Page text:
Senator McDonald hinted at chaotic policies on this side. I don't think we have to go back too far to see the chaos that the Morrison-Abbott government was creating in the community; it was rampant right across. It's true you won an election on 19 May, but don't blame us for your lack of activity in the economy. We are the opposition. We're asking legitimate questions. What are your plans? What are your plans for stagnant wage growth? What are your plans for declining new car sales? What are your plans for declining activity in the building sector? What are your plans right across the whole economy?
It's true that we've had 28-plus years of uninterrupted economic growth, and some commentators would argue that a lot of that is attributable to our reasonably high levels of immigration. Immigrants come to this country and contribute effectively from day one. They build stuff. They buy stuff. They are very beneficial to the economy. This government is looking at lower forecasts for immigration. So you have a fixation with a surplus at all costs, declining economic indicators across many facets of the economy—buoyed only by the mining sector—and a projected lowering of the immigration levels. All of these could well create the circumstances where, unfortunately, we go into a recession—two quarters of negative growth.
Our indicators are not that high at the moment. We're not going that well. When we ask legitimate questions about what this government's plan is, their plan is, 'Well, if you lot were in power, it'd be worse.' I have to say that that's not a plan. Is that the plan that you're going to take to people when they're thrown out of a job? If 750 people lose their job at Virgin or if other companies start laying off people, the plan the government has is, 'Well, don't worry, because if the Labor Party were in power you'd be hurting more.' You've been there for six years. You have another three years to go. What is your plan if this economy tanks, nosedives? Are you going to remain fixated on having a surplus at all costs and punish everybody who falls down in the economy, with no plans of floating a bit or putting a bit of expenditure here or there?
Infrastructure is the classic place to stimulate a flat economy. You have no plans to increase that. 'Oh, we're doing well on that. We're doing well here.' There are plenty of independent economic commentators saying that there are enough warning signals here—flat, declining wage growth; new car sales are down; the building sector is down. Around you, there are enough signs to say that you should have a fiscal plan. When we and other commentators ask, 'What are you doing?' you should have a competent answer, not say, 'You lot were going to be worse.' (Time expired)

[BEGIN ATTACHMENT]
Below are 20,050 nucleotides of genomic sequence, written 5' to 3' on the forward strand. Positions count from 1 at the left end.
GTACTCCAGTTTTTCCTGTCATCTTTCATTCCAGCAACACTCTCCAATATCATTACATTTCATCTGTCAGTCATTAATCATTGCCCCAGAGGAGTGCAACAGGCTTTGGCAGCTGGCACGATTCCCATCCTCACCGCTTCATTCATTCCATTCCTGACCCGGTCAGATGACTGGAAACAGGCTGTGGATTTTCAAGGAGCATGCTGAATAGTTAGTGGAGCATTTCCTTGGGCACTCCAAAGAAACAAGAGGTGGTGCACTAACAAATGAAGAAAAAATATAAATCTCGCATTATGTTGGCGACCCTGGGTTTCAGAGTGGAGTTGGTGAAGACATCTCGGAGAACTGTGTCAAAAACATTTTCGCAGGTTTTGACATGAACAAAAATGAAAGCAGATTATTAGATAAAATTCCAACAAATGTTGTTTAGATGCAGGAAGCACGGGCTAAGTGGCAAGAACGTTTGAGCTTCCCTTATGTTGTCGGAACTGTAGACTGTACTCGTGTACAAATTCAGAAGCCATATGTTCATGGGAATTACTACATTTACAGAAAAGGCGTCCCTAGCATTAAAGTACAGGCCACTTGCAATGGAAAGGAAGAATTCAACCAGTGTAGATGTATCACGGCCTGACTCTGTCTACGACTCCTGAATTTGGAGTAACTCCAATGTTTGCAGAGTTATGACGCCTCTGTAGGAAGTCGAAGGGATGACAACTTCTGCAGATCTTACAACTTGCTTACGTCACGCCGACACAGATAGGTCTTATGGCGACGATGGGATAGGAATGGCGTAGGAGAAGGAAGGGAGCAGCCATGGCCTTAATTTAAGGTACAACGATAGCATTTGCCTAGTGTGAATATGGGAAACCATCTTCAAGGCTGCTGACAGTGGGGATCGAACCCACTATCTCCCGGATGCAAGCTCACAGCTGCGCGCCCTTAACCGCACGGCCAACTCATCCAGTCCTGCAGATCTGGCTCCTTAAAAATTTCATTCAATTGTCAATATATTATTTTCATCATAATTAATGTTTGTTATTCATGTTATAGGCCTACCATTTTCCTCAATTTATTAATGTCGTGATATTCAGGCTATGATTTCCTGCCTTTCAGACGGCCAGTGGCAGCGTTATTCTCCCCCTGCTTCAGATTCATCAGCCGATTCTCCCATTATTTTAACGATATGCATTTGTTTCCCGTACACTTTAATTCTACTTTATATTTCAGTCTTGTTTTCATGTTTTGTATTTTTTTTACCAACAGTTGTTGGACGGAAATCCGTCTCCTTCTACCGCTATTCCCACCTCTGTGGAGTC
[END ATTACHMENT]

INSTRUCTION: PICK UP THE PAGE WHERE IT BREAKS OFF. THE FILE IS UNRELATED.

I will acknowledge that Senator Gallacher is the first one from those opposite who actually acknowledges the fact that there was an election a few short weeks ago and that the Australian people spoke. The Australian people spoke extraordinarily decisively on the two competing economic policies up for grabs. They had a policy of the politics of envy—big government, socialism—from those opposite, and from this government they had a very clear plan for keeping the Australian economy strong and resilient in the face of some serious international economic headwinds. The only people in denial in this place are those opposite. They're in denial about what happened a few short weeks ago, when the Australian people spoke. The verdict of the Australian people was very clear. We took a plan to the election, a plan that—as I read out in this place yesterday from a media release from the Treasurer, Mr Frydenberg—outlined the economic headwinds that Australia faced. It was a media release, from before the last election, that set out this government's plan to address those issues, to keep those 28 years of economic growth on track, for the future, to see our economy keep growing, to lower taxes, to keep funding those essential services that Australians require, to keep people in jobs, to grow jobs. It was a comprehensive economic plan from this government.
What do we hear from those opposite? We hear about floundering. We hear about faltering. We hear about stagnation. But, more than anything else, we hear them falling back into that sad, old pattern of the politics of envy, where they always go when they're in trouble. It's the politics of envy. This government is delivering. It's delivering on the $100 billion infrastructure plan over the next 10 years. There are a record high number of people in jobs. Unemployment rose in the latest quarter, in May of this year, by 42,300 to a record high of 12,868,000-plus jobs. Do those opposite ever talk about jobs? Of course they don't.